Sunday, December 19, 2010

tigcraft update

Prepare to drool...

Friday, December 17, 2010

All forked up

The box arrived from Traxxion Dynamics with my supermono forks inside.  Knowledge and experience are wonderful things, but sometimes come at a cost.  Considering what was done in terms of intellectual property and expertise, the cost was fair.  What I discovered was reassuring, as the problem I had with the forks was legitimate, and the solution I paid for was the only one possible -- so I had correctly diagnosed the problem.
As I said in an earlier blog post, I suspected the fork springs as being too soft for me and the bike.  There was some chatter out of corners, and the o-ring on the fork tube indicated that the forks were bottoming quite regularly, not under braking but under compression while cornering... not good.  While an increase in oil level helped, it was a stop-gap.  A book I recently bought about suspension tuning advocated treating spring rates independent from the damping process -- no amount of preload, compression/damping, or oil weight or level was going to adequately compensate for the wrong springs.  I send the forks to traxxion to get an idea of the fork spring rate, and then if necessary install and set up the correct springs for my weight.
The information I got back was enlightening.  The spring rates were a combo -- .55 in one fork, and .82 in another, for a combined weight of only .68.  Most bikes come with between .80 and .90 springs installed, with over 1.00kg springs available in some cases.  So stock, they were miles off.  Traxxion changed the springs out to .80 in both, revavled the forks, and serviced the assembly as well.  They were shipped back to me and they're ready to go back on the bike.
Bike Club reassembly will continue in the new year.  The student and I re-checked the vavles and they are within spec, according to the manual.  Really easy to do, actually, although if a valve is out, then changing the shim is a bit more complicated.
I'm getting some more responses from my sponsorship proposals, so I might get some additional product discounts and suppies for the season.  I'll post more news soon.
Oh yeah, Dave Pearce has been regularly threatening my marriage with tempting photos of some of his cool projects, both current things and past gems...
This is a MUZ factory supermono that my frame was based you can see, the spec sheet and running gear is a tad higher than my supermono...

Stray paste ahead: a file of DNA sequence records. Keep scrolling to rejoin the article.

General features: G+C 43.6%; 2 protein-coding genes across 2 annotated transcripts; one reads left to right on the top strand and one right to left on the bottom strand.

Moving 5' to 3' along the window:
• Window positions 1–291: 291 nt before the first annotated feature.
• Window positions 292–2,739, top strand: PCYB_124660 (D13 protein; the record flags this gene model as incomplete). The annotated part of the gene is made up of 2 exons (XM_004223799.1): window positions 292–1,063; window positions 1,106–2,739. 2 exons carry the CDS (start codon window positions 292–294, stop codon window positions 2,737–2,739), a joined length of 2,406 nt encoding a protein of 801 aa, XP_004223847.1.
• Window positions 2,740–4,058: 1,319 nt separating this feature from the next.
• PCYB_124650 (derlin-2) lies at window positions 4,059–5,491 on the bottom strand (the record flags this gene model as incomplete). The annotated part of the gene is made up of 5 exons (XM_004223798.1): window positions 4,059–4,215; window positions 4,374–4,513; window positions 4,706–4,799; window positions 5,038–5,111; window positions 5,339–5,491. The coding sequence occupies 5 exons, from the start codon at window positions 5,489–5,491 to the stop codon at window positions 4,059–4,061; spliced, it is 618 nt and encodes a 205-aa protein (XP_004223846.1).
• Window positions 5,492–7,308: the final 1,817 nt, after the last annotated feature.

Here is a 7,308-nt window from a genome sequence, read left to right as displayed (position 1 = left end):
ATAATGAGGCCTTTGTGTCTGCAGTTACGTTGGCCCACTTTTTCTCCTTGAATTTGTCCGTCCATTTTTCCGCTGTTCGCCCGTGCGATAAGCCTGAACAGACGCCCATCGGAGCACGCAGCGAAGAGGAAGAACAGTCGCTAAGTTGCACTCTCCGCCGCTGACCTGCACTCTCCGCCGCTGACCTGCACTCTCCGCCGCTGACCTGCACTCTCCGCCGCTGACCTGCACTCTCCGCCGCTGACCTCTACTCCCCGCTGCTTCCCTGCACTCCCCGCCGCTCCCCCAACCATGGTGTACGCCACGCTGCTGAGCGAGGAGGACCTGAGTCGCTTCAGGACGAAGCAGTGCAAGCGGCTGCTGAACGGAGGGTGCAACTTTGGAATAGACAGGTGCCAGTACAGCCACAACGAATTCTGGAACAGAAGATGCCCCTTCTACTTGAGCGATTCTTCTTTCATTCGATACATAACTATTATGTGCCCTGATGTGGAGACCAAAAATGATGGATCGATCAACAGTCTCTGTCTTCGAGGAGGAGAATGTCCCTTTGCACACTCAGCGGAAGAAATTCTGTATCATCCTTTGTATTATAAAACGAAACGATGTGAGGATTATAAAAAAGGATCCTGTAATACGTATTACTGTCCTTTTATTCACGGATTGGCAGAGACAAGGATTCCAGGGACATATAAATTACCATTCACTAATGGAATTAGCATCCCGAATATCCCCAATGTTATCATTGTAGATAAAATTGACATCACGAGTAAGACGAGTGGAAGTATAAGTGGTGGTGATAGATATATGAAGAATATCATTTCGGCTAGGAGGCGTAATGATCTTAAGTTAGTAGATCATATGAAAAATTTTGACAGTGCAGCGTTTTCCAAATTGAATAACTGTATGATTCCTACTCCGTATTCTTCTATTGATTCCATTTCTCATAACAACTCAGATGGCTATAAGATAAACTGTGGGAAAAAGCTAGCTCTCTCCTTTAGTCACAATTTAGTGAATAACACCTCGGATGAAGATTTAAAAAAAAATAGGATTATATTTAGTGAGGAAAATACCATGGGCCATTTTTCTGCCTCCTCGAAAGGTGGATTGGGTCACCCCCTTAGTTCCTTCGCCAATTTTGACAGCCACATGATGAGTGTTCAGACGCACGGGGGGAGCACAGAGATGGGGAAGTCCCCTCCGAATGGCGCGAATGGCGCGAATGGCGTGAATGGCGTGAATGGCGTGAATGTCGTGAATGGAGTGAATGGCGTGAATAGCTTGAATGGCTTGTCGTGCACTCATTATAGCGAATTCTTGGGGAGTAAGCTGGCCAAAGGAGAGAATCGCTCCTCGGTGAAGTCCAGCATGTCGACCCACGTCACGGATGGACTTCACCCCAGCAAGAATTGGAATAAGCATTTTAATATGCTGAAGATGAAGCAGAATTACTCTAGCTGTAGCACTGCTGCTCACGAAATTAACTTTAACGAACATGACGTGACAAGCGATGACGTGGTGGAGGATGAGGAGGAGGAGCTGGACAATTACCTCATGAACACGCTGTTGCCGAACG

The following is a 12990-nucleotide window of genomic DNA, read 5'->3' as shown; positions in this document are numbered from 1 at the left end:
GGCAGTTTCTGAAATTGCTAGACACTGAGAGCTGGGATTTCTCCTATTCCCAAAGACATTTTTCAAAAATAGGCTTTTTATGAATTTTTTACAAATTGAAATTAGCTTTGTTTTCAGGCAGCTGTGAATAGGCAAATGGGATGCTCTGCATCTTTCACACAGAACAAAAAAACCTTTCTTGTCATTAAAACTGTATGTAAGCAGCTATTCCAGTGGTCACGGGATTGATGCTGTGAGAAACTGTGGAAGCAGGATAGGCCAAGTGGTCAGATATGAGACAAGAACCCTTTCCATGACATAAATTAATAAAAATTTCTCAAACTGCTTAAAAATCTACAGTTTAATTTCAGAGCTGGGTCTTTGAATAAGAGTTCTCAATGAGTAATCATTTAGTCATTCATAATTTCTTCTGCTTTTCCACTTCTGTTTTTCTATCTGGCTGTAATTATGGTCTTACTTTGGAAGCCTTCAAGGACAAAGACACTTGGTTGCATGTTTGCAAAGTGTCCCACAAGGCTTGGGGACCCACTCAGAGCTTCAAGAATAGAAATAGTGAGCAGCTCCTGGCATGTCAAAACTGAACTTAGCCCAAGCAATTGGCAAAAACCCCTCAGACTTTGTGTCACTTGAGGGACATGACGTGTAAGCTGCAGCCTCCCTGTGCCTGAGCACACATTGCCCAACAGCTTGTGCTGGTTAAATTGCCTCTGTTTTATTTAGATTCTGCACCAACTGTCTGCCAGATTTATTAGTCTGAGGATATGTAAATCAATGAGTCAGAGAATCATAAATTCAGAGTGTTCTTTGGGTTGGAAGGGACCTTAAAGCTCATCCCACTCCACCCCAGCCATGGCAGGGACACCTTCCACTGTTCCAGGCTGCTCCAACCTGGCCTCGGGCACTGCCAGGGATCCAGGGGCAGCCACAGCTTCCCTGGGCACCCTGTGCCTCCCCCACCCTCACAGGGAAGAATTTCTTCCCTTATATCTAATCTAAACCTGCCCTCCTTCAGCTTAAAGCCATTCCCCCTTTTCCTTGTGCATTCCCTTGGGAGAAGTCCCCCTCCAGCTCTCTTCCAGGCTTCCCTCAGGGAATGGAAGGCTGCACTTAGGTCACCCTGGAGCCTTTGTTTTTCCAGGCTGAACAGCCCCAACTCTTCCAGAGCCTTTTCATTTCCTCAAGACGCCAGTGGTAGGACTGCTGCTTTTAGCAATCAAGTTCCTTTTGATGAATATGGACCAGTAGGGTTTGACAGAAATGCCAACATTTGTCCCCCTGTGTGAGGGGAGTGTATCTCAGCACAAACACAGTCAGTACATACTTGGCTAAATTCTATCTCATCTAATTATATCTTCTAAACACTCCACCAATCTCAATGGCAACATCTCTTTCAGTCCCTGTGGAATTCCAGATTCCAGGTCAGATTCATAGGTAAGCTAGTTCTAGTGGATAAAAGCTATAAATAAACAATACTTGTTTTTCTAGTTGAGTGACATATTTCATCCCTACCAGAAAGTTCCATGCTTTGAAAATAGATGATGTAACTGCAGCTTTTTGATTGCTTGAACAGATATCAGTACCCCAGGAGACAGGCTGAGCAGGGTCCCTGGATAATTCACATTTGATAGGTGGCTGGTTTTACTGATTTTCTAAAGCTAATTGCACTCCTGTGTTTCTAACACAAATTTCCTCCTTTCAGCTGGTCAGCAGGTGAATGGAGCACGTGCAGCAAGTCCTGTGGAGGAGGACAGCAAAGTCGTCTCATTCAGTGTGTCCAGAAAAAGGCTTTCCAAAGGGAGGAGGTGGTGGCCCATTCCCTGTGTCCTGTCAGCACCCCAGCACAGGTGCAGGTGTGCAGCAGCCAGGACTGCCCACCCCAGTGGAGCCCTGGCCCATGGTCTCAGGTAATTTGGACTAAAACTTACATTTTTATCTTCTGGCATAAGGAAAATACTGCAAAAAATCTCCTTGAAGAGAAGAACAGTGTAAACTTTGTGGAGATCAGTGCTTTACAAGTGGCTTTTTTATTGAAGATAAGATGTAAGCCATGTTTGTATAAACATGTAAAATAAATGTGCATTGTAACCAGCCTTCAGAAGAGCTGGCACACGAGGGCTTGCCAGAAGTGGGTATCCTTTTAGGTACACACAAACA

That's a self-supporting carbon-fibre tail section, and dymag wheels...
Yamaha 660 engine, bored out to god knows what and making copious horsepower.
This might be the leap at Cadwell Park.  Shipped to your door (in North America) for only 6500 pounds.  Go to for more information.
This is pretty cool as well -- Dave is developing a custom chassis around the Ninja 650 engine.  Has an R6 rear swingarm, linkage, and shock.  Appears to be stock airbox.  Again, a CF tail section and light fuel cell and you'd have a bike to embarrass some 600cc racers!

And the other side -- some airbox tomfoolery possible -- check out the steering stem -- cut away, to perhaps allow a more direct ram air intake into the airbox???

Monday, December 13, 2010

new shoes

It was time to get some proper race kit -- the boots I were using were nice, light street boots, but after reffing for 2 years I saw first hand how important proper gear is -- with the flag, you get to see all the crashes and the results, not just the ones that happen to you or the guy in the pit next to you. does a great job of notifying privateers about sponsorship opportunities -- at my level the best I can hope for is a discount on parts -- I have never, nor will I likely ever get anything for free -- too old and slow for that.  But a discount is a discount, and when I sent my resume off to, it was with the hope that I could get a deal on boots.  They came through.  They distribute prexport boots to North America -- not a popular brand over here, but big in Europe, and these, the spada model, were the top of the line and highly rated.  I got a killer deal on a new set, in the size and color I wanted.  While I was at it I plumped for a chest protector as well, as more and more racers are racing with these in place under the leathers.  Pretty pleased with the result: